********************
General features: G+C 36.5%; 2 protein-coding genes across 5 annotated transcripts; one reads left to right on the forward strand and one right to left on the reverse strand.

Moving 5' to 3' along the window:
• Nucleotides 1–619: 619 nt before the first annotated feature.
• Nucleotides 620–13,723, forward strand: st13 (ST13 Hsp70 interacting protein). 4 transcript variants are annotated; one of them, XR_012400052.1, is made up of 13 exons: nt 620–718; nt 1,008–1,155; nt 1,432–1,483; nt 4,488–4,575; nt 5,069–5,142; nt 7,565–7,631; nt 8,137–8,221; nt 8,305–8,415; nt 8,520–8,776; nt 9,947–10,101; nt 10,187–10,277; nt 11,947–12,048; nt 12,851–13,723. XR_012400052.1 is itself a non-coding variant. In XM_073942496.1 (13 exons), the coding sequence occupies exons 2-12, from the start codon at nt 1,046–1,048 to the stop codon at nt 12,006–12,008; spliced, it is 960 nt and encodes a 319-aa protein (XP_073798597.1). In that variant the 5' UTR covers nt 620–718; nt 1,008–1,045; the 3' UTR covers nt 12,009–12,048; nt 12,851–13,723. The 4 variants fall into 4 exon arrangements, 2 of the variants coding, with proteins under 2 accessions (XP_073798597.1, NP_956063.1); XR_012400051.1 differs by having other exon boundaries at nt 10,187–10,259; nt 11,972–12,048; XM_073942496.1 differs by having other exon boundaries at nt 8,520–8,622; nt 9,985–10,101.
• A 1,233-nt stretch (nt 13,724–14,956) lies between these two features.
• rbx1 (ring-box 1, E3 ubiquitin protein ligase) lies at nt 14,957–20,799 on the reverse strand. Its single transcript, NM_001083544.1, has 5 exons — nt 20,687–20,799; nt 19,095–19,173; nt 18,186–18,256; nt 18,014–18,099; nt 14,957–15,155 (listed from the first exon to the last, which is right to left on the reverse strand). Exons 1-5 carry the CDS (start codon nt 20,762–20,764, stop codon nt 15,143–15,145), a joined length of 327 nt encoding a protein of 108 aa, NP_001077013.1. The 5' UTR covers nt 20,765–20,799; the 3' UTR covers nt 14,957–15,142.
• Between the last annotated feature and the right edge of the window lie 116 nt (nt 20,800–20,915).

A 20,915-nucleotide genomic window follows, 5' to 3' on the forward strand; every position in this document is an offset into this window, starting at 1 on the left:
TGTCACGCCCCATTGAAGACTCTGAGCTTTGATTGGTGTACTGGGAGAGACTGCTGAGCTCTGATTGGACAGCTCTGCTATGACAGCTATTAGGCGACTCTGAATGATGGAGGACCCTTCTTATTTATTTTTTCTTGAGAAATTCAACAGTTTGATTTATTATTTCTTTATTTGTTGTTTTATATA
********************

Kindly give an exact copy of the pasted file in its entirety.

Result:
General features: G+C 36.5%; 2 protein-coding genes across 5 annotated transcripts; one reads left to right on the forward strand and one right to left on the reverse strand.

Moving 5' to 3' along the window:
• Nucleotides 1–619: 619 nt before the first annotated feature.
• Nucleotides 620–13,723, forward strand: st13 (ST13 Hsp70 interacting protein). 4 transcript variants are annotated; one of them, XR_012400052.1, is made up of 13 exons: nt 620–718; nt 1,008–1,155; nt 1,432–1,483; nt 4,488–4,575; nt 5,069–5,142; nt 7,565–7,631; nt 8,137–8,221; nt 8,305–8,415; nt 8,520–8,776; nt 9,947–10,101; nt 10,187–10,277; nt 11,947–12,048; nt 12,851–13,723. XR_012400052.1 is itself a non-coding variant. In XM_073942496.1 (13 exons), the coding sequence occupies exons 2-12, from the start codon at nt 1,046–1,048 to the stop codon at nt 12,006–12,008; spliced, it is 960 nt and encodes a 319-aa protein (XP_073798597.1). In that variant the 5' UTR covers nt 620–718; nt 1,008–1,045; the 3' UTR covers nt 12,009–12,048; nt 12,851–13,723. The 4 variants fall into 4 exon arrangements, 2 of the variants coding, with proteins under 2 accessions (XP_073798597.1, NP_956063.1); XR_012400051.1 differs by having other exon boundaries at nt 10,187–10,259; nt 11,972–12,048; XM_073942496.1 differs by having other exon boundaries at nt 8,520–8,622; nt 9,985–10,101.
• A 1,233-nt stretch (nt 13,724–14,956) lies between these two features.
• rbx1 (ring-box 1, E3 ubiquitin protein ligase) lies at nt 14,957–20,799 on the reverse strand. Its single transcript, NM_001083544.1, has 5 exons — nt 20,687–20,799; nt 19,095–19,173; nt 18,186–18,256; nt 18,014–18,099; nt 14,957–15,155 (listed from the first exon to the last, which is right to left on the reverse strand). Exons 1-5 carry the CDS (start codon nt 20,762–20,764, stop codon nt 15,143–15,145), a joined length of 327 nt encoding a protein of 108 aa, NP_001077013.1. The 5' UTR covers nt 20,765–20,799; the 3' UTR covers nt 14,957–15,142.
• Between the last annotated feature and the right edge of the window lie 116 nt (nt 20,800–20,915).

A 20,915-nucleotide genomic window follows, 5' to 3' on the forward strand; every position in this document is an offset into this window, starting at 1 on the left:
TGTCACGCCCCATTGAAGACTCTGAGCTTTGATTGGTGTACTGGGAGAGACTGCTGAGCTCTGATTGGACAGCTCTGCTATGACAGCTATTAGGCGACTCTGAATGATGGAGGACCCTTCTTATTTATTTTTTCTTGAGAAATTCAACAGTTTGATTTATTATTTCTTTATTTGTTGTTTTATATA